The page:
By Eugenie Samuel Reich of Nature magazine

Research groups at the Tevatron, the proton-antiproton collider at Fermilab in Batavia, Illinois, have reached starkly different conclusions about a possible sighting of new particles beyond what is expected under the standard model of particle physics.

In April, researchers on the Collider Detector at Fermilab (CDF) experiment reported tentative evidence that particles not predicted by the standard model had surfaced in collisions that produced a W boson--a particle of the weak nuclear force--and jets of other particles. In May, they released data strengthening the case for the novel particles, and theorists have submitted at least a dozen articles to the online preprint server arXiv trying to explain them.

But today, researchers on the independent D0 experiment, also at Fermilab, announced that their data do not confirm the signal. "The result is not good for the CDF. We are not confirming the signal. We just see nothing," says Dmitri Denisov, spokesman for D0, which released its results online today.

Comparisons needed

Disagreement between the CDF and D0 is rare. Denisov estimates that of the roughly 500 papers produced by the two experiments over the past decade, there have been only two or three significant disagreements. As spokesman for D0, he's naturally more confident in its result, and he suspects that something may be wrong with the way the CDF modeled background events from which its signal was extracted.

But Rob Roser, a spokesman for the CDF, says the collaboration used state-of-the-art techniques for their analysis and held a careful review, as he believes D0 also did. The next step will be for the two teams to sit down together to compare each other's analyses, plot by plot, he says. "This is a hard problem and it will take a while to tease out," he adds.

Although the Tevatron is due to shut down in September, data analysis will continue, and Denisov says that there should already be enough data to resolve the conflict by comparing the analyses.

The anomaly seen by the CDF was an excess in the number of events in which proton-antiproton collisions produced a W boson and two jets of other particles. The excess, evident as an unexpected bump in the energy spectrum of the jets (blue bump in graph), pointed to the production of new particles, not predicted by the standard model, that decayed to produce the extra jets. The statistical significance of the excess is about 4.1 sigma, only just short of the 5 sigma needed to claim a discovery. D0's spectrum in the same energy range shows no bump, Denisov says, which corresponds to a 4.3 sigma negative result.

Teams on the Large Hadron Collider at CERN, Europe's particle-physics lab near Geneva, Switzerland, have also been checking their data, and have so far failed to see anything to support the CDF's sighting. But Guido Tonelli, the spokesman for CERN's Compact Muon Solenoid (CMS) experiment, cautions that the amount of data collected by the LHC is still too small for a definitive statement to be made. "We want to be sure we will have significance," he says. He expects the CMS to have enough data to test the CDF sighting by the end of June, and it will report its results at the European Physical Society's conference on high-energy physics in Grenoble, France, at the end of July.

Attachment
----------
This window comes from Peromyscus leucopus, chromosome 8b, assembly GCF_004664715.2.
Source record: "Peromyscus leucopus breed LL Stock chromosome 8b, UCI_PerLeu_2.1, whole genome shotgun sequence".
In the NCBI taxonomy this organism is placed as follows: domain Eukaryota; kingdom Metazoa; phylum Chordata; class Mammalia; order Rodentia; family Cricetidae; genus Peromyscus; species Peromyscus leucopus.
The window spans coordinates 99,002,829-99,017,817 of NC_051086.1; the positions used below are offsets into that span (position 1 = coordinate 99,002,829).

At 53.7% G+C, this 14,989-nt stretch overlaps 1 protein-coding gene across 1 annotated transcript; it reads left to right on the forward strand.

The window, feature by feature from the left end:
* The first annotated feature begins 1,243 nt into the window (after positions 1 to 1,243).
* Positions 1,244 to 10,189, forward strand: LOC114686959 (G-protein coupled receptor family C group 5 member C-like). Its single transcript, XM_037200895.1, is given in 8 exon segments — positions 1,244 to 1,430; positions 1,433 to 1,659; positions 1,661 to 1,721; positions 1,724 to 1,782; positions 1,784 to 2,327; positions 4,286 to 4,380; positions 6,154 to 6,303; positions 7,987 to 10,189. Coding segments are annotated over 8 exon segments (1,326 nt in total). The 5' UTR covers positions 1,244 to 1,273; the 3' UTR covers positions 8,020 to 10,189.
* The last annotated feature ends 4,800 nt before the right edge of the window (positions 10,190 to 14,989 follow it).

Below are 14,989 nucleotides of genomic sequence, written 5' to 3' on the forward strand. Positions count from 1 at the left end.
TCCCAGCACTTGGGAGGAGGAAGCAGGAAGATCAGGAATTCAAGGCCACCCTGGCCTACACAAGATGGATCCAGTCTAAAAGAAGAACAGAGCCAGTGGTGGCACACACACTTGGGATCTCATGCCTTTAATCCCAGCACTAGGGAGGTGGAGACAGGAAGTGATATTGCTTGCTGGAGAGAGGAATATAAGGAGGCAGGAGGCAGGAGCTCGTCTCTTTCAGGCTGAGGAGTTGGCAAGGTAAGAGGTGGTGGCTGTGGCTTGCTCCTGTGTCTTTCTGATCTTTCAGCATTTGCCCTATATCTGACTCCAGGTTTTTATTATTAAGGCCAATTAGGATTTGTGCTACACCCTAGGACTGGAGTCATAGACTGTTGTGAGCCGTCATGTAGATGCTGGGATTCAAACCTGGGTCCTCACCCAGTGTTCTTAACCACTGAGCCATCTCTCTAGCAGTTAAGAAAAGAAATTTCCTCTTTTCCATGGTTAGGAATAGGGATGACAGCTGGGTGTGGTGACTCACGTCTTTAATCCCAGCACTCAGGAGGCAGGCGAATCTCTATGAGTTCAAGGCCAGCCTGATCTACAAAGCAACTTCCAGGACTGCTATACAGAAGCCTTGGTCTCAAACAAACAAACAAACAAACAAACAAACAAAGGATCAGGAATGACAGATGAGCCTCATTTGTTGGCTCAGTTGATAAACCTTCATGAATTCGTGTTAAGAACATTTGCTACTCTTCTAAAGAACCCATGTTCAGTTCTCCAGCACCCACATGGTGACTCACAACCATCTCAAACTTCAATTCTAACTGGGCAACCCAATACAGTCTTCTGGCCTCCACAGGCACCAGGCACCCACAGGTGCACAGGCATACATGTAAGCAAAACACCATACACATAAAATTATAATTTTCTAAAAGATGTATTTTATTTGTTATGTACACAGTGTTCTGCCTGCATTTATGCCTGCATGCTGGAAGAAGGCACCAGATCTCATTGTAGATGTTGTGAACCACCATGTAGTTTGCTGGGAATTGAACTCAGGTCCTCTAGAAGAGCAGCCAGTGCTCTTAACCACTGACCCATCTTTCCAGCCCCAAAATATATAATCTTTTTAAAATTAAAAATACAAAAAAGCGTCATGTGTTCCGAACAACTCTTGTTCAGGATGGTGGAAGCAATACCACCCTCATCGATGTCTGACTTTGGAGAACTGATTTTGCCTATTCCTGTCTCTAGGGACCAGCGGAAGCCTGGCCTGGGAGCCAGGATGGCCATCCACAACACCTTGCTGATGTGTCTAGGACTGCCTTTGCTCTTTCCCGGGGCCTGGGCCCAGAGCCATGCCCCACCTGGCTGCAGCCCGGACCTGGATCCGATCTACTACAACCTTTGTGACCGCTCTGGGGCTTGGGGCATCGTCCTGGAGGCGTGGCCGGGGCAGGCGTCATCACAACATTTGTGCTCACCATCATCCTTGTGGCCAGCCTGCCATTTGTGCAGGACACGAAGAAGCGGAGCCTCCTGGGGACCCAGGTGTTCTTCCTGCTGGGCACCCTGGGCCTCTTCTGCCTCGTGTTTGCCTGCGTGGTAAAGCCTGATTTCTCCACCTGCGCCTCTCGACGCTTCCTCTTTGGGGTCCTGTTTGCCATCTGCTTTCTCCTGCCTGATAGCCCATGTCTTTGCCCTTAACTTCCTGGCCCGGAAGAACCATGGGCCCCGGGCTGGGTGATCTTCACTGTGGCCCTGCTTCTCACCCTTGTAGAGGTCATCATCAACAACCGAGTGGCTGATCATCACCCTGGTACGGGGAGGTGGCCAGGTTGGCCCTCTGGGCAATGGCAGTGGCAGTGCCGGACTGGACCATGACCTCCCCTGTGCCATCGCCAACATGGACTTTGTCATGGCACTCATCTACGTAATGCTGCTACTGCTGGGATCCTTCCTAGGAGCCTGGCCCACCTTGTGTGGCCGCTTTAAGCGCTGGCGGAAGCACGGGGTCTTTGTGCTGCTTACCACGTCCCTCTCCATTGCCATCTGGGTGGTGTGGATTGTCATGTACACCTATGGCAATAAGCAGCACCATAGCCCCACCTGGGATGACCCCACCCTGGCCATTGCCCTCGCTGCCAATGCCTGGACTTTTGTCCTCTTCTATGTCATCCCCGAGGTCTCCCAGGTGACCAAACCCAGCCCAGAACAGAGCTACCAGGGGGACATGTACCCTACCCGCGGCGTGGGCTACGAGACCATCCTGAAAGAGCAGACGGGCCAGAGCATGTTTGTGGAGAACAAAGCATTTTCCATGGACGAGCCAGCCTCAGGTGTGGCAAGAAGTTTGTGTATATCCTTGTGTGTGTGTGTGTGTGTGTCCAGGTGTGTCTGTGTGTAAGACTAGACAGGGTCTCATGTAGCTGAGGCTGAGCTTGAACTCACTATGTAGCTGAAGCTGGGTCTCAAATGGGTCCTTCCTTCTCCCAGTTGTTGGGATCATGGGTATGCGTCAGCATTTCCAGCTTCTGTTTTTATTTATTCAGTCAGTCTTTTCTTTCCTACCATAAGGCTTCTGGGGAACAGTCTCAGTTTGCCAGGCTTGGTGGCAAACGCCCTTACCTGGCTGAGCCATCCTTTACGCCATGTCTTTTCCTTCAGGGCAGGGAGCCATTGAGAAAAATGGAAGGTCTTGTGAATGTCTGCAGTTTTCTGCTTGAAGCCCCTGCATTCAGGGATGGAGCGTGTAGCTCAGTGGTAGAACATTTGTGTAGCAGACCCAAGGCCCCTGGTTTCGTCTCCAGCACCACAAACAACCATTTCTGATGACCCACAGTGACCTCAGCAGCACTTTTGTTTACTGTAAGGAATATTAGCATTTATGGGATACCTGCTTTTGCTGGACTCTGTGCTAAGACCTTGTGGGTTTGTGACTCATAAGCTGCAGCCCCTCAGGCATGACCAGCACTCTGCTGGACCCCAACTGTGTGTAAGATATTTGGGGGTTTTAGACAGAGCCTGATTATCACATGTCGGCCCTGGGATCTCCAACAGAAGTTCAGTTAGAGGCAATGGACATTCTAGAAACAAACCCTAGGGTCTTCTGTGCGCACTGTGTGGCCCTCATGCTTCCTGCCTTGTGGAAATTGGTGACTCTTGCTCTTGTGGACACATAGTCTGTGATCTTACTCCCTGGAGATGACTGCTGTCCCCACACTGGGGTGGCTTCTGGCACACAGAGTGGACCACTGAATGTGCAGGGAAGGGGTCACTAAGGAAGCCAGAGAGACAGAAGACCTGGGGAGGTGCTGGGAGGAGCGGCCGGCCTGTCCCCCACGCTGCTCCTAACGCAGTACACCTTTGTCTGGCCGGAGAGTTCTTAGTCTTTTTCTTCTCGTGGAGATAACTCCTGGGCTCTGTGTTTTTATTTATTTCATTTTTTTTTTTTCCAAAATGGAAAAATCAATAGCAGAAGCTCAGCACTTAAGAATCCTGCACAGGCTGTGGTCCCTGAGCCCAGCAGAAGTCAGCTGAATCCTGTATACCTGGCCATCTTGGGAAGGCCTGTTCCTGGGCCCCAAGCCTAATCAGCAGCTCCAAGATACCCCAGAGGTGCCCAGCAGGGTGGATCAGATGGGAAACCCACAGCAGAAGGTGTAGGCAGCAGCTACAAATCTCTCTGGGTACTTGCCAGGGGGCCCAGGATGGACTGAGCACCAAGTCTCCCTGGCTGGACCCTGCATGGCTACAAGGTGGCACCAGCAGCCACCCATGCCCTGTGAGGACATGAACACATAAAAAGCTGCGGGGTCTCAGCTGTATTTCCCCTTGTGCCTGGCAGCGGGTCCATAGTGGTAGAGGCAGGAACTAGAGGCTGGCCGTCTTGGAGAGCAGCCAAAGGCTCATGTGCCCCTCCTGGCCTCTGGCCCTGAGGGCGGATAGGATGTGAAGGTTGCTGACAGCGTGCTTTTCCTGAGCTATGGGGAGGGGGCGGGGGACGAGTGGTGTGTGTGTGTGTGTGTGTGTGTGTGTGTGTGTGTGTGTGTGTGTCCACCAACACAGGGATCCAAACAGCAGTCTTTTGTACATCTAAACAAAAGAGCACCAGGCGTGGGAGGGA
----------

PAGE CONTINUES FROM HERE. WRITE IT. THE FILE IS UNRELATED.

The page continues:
Theoretical speculation

In the meantime, the conflict between the CDF and D0 is likely to create headaches for theorists, says Pran Nath, a theoretical particle physicist at Northeastern University in Boston, Massachusetts, who has proposed an extension of the standard model to explain the CDF result. "If experiments are ambiguous we cannot rely on them," he says. Nath adds that, if the CDF result does turn out to be wrong, he will be disappointed. "You might say wild goose chase is the right way to put it."

Scott Thomas, a theoretical particle physicist at Rutgers University in Piscataway, New Jersey, says that he will be looking closely at the D0 result. He has already looked at the CDF's analysis and thought the team did a careful job. "It's a very difficult measurement, but it seemed like they did everything they could," he says.

He adds that even if the CDF result turns out to be wrong, the theoretical work done to try to explain it has highlighted several new ways that physics beyond the standard model can be tested in collider data, which might come in useful at the LHC. "It's still been worthwhile," he says.

For his part, Denisov thinks that it is time to put theoretical speculations on hold and to let the experiments work out their differences. "It's unreasonable to talk about new physics now," he says. "It's back to the drawing board."

This article is reproduced with permission from the magazine Nature. The article was first published on June 10, 2011.